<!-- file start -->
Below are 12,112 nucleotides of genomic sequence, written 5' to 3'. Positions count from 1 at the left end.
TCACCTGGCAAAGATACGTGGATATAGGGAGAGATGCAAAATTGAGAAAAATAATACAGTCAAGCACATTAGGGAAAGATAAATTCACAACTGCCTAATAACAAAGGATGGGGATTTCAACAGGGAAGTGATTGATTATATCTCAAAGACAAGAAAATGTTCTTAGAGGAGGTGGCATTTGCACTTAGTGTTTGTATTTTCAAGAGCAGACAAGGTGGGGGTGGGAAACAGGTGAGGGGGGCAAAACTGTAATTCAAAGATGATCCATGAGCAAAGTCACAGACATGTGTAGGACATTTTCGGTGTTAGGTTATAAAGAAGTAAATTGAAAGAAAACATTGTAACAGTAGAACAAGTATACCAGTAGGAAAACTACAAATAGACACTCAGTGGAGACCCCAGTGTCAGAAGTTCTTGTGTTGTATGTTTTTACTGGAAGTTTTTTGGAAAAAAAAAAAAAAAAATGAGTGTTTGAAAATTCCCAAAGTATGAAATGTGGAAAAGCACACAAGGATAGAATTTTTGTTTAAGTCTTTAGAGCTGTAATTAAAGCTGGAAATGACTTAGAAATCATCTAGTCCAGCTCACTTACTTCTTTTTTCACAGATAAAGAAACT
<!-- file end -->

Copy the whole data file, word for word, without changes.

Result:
Below are 12,112 nucleotides of genomic sequence, written 5' to 3'. Positions count from 1 at the left end.
TCACCTGGCAAAGATACGTGGATATAGGGAGAGATGCAAAATTGAGAAAAATAATACAGTCAAGCACATTAGGGAAAGATAAATTCACAACTGCCTAATAACAAAGGATGGGGATTTCAACAGGGAAGTGATTGATTATATCTCAAAGACAAGAAAATGTTCTTAGAGGAGGTGGCATTTGCACTTAGTGTTTGTATTTTCAAGAGCAGACAAGGTGGGGGTGGGAAACAGGTGAGGGGGGCAAAACTGTAATTCAAAGATGATCCATGAGCAAAGTCACAGACATGTGTAGGACATTTTCGGTGTTAGGTTATAAAGAAGTAAATTGAAAGAAAACATTGTAACAGTAGAACAAGTATACCAGTAGGAAAACTACAAATAGACACTCAGTGGAGACCCCAGTGTCAGAAGTTCTTGTGTTGTATGTTTTTACTGGAAGTTTTTTGGAAAAAAAAAAAAAAAAATGAGTGTTTGAAAATTCCCAAAGTATGAAATGTGGAAAAGCACACAAGGATAGAATTTTTGTTTAAGTCTTTAGAGCTGTAATTAAAGCTGGAAATGACTTAGAAATCATCTAGTCCAGCTCACTTACTTCTTTTTTCACAGATAAAGAAACT